Updated August 2020
A common attorney marketing pitch comes from the remnants of old print publications. Niche publications like “Top Lawyers” or “Best Lawyers in America” offered to elevate an attorney’s marketing appearance through a ‘featured’ listing in their publication.
In fact, Best Lawyers still has a yearly publication of attorneys. If you are featured as a “best lawyer,” you will get a page in their book and a professional plaque for your office. And, because this is the Internet age, you also get a listing on their website and a digital badge for your website.
Of course, the only criteria to be featured as a “best lawyer” a valid credit card. Attorneys are aware that a “best lawyer” award is not the legal profession’s version of an Emmy. The real question is: will your potential clients know?
Legal Clients Have No Idea What “Best Lawyer” Awards Are
Think about the stages of a potential client’s journey while they search for an attorney. Often, this starts with a legal dilemma. From there, the potential client begins to search for an attorney.
According to Moz.com, 67% of customers/clients are influenced by online reviews. With online reviews at the forefront of most buying choices, it is natural to look at the top review platforms like Google, Yelp, Bing, and Facebook. There are other platforms, but these tend to be the core group.
The common element to the platforms listed above is that they are trusted (mostly), used by millions, and are well populated with all types of business reviews.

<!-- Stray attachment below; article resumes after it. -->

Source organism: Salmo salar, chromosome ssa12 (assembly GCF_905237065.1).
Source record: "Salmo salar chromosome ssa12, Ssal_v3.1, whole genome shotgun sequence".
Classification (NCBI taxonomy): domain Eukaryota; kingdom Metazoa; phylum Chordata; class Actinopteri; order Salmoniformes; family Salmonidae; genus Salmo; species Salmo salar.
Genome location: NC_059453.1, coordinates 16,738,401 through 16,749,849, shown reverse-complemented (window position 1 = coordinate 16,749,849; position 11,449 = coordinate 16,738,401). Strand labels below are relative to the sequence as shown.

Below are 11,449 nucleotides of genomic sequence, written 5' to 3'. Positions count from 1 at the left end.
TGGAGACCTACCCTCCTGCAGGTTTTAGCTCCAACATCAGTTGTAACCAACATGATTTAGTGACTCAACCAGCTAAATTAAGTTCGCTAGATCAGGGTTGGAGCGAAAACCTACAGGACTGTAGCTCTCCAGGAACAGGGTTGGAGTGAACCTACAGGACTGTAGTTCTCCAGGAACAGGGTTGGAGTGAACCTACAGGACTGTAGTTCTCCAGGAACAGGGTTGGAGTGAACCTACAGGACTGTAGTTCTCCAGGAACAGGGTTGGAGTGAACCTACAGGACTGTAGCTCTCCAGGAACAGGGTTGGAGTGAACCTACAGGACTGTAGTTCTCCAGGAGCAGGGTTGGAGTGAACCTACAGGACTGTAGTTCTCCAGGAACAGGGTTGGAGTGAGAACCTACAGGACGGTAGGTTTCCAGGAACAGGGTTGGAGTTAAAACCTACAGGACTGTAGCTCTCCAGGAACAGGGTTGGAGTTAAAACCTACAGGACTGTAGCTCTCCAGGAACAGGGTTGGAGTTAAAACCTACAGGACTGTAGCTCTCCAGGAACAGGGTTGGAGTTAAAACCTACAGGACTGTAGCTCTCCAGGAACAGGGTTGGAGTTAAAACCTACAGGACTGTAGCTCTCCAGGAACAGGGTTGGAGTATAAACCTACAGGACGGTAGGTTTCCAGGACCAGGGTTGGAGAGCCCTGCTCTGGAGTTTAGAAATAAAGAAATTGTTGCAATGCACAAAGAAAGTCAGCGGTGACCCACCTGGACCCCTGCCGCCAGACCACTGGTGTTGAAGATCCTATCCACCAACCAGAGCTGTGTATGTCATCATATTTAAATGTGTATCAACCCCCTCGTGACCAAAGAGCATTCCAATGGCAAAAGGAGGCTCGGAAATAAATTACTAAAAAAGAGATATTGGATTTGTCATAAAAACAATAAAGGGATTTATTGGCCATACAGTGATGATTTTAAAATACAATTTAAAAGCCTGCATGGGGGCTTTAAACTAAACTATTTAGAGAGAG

There are a few attorney-specific review websites that rank on the top pages of Google. However, those are densely packed under the better known “Local Pack,” where Google reviews sit above all else.
Someone searching an attorney may look at sites like Best Lawyers or Avvo, but most likely long after they already search familiar spaces on the internet. Unsurprisingly, paid ad spaces on attorney niche sites underperform compared to the core review platforms.
Do “Top Attorney” Website Badges Convert?
I’ve had the pleasure of working with thousands of attorneys on their marketing. In my attorney MasterMind group, we have discussed the pros and cons of website badges. If you are not familiar, these are images that announce that you are the “Car Accident Attorney of 20XX.”
My own law firm has split-tested “best lawyer” website badges on our home page, our testimonial page, and our article pages. The results are always “okay but not great.” Sure, sometimes we notice people stay on a page with badges longer, but the results are rarely significant enough to make an impact on our all-important metric; revenue.
At my law firm, BenGlassLaw, new clients often cite my online reviews, books, and webinars as the reason they sign. No client has ever mentioned an Avvo or Best Lawyer badge.
My MasterMind member all get similar results.
If you are still convinced that attorney “best lawyer” badges are the best way to improve your website, I encourage you to think of your buying behavior.
Would you select a barber who has zero online reviews but dozens of “Best Barber” awards? Or, would you select a barber with no awards but glowing online reviews? Studies, like the one I mentioned earlier in the article, suggest most people would choose the latter barber.
No Matter Which Awards You Purchase, Your Reputation Carries Your Law Firm
Are “Best Lawyer” awards going to bring you more clients? Probably not.
However, website badges and featured listings can be part of a great attorney marketing strategy. What you are considering is just a small part of what you can do to attract more clients, and what you need is a big picture.